President Trump campaigned on a promise to bring back coal jobs and lift regulations he said were throttling the US economy.
Yet the effort is unlikely to bring about a coal power renaissance in the US, as utilities increasingly shift to cheap, cleaner burning natural gas and zero-emission renewables.
U.S. coal consumption in 2018 is expected to be the lowest since 1979 and fall further still next year, as a near-record number of coal plants closed in 2018, according to a December 4 report by the Energy Information Administration. Tougher pollution rules also have compelled some older, dirtier-burning coal plants to close rather than upgrade their equipment to trap more harmful coal emissions.
President Trump put the coal industry at the forefront of his campaign and presidency. He and other Republicans frequently attacked President Obama for his increased regulations of the industry.
Trump's enthusiasm for coal has helped to make Appalachian "coal country" one of Trump's most fervent bases of support as Trump racked up big wins in West Virginia, Ohio, Kentucky and other states.
Federal government figures continue to show otherwise, however, as market forces inexorably tamp down coal demand.
ASSOCIATED PRESS In this June 7, 2017 file photo, a coal barge is positioned as a backdrop behind President Donald Trump as he speaks during a rally at the Rivertowne Marina in Cincinnati.
Despite trying for almost two years to prop up coal by rolling back climate regulations, the industry remains in sharp decline-coal consumption peaked in 2007. The shale boom created a glut of cheap natural gas in America, and the costs to deploy wind and solar continue to plunge. They often referred to it as a "war on coal".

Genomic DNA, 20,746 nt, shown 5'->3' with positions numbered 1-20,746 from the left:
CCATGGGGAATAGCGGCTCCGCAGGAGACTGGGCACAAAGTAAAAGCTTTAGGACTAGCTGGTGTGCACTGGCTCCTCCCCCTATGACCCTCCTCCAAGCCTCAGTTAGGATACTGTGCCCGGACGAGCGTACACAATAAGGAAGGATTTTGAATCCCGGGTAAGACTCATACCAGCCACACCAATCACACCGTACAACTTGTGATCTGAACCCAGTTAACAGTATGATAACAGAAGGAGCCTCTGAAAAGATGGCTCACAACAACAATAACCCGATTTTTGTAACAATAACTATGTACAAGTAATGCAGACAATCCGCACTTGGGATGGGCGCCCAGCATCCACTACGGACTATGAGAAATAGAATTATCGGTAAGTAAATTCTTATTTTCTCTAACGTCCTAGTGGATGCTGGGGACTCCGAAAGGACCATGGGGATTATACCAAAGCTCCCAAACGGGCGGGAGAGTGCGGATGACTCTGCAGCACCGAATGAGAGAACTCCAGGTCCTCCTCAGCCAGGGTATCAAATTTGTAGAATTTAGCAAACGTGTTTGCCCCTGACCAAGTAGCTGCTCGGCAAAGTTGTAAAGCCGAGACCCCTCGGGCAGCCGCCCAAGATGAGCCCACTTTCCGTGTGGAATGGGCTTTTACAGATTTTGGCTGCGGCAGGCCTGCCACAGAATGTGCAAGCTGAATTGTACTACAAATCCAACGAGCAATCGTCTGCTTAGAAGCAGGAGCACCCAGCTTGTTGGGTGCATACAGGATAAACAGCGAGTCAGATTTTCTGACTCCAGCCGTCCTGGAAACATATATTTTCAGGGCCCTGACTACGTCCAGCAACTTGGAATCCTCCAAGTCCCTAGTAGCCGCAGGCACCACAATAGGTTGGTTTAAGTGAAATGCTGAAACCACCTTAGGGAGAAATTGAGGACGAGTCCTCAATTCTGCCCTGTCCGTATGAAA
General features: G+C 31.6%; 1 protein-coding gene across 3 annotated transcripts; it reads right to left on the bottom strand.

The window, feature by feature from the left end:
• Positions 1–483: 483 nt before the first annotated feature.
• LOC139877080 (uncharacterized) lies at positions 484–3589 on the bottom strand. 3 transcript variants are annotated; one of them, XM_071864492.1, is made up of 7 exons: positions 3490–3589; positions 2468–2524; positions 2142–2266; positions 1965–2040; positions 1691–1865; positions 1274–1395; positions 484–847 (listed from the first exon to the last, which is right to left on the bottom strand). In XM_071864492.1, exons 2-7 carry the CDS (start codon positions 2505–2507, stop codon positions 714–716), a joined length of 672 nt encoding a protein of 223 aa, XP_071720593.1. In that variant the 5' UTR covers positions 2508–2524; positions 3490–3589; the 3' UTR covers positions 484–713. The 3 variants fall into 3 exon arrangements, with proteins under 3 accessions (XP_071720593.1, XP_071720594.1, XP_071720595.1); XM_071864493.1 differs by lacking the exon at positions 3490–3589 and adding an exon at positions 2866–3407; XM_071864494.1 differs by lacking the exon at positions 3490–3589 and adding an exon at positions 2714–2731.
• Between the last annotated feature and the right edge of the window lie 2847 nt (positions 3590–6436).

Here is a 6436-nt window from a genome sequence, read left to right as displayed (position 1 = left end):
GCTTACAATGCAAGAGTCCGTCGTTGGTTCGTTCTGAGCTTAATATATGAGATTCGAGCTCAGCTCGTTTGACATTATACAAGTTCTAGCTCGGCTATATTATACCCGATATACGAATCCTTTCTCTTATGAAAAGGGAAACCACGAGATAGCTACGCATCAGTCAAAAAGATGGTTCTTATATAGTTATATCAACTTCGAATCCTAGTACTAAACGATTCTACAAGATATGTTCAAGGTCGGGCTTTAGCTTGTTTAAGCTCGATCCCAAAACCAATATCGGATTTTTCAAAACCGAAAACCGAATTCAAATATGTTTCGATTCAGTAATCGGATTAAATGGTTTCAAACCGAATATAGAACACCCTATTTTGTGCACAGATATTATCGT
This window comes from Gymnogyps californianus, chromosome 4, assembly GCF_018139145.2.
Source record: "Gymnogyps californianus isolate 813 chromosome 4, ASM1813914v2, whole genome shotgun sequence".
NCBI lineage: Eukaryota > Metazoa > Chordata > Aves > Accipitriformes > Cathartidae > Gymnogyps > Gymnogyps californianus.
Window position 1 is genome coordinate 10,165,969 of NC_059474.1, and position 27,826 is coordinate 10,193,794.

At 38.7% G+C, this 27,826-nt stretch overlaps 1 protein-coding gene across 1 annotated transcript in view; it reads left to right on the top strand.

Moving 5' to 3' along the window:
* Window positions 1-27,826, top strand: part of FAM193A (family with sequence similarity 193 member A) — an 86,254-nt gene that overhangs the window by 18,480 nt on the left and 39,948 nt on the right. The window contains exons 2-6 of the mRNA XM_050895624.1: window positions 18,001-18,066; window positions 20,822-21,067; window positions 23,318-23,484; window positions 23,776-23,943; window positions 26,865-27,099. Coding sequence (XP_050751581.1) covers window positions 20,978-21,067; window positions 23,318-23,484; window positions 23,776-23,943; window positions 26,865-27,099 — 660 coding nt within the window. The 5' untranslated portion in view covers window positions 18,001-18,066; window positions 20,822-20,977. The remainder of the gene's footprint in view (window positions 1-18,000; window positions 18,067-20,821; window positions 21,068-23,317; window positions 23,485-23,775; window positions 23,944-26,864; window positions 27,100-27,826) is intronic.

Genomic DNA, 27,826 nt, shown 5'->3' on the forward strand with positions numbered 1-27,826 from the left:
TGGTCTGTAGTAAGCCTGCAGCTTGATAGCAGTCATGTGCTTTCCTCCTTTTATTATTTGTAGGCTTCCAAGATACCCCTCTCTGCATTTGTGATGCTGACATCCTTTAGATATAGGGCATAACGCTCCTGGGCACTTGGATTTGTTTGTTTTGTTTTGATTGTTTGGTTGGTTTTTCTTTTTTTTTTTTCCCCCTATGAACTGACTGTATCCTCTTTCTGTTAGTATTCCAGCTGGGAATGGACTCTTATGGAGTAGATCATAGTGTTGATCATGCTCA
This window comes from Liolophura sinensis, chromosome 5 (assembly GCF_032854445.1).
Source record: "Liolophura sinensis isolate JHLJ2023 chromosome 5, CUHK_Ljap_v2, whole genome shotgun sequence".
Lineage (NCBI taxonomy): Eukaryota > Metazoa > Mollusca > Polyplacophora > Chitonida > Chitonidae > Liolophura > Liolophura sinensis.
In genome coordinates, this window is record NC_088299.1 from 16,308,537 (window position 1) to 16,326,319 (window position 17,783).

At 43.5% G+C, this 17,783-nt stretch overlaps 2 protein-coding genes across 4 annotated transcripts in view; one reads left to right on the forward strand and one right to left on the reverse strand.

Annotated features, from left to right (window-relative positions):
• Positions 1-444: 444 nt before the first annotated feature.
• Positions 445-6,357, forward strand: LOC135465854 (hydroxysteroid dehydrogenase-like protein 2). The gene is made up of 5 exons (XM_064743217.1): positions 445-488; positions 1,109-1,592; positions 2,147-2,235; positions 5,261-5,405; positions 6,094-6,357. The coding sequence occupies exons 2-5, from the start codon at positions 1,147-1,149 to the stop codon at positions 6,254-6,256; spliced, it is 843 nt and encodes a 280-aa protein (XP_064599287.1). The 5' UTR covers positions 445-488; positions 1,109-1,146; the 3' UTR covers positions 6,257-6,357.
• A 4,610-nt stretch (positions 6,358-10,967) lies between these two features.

Pizarchik, who worked under the Obama administration, is now a consultant on water quality and reforestation.
Ironically, the new tax law approved by the Republican-controlled Congress has encouraged coal plants to close, as utilities use a provision that allows them to accelerate depreciation costs for closing plants, he said. "The decline in coal-fired capacity is expected to further reduce coal consumption: EIA's latest Short-Term Energy Outlook expects power sector coal consumption to fall 4 percent in 2018 and 8 percent in 2019".
Appearing before the National Petroleum Council in Washington on Tuesday, Energy Secretary Rick Perry devoted much of his remarks to urging development of natural gas and petrochemical industries in Appalachian coal country.
National gas production in Ohio, Pennsylvania, and West Virginia has jumped from 2 percent of the nation's total in 2008 to 27 percent previous year, Perry said.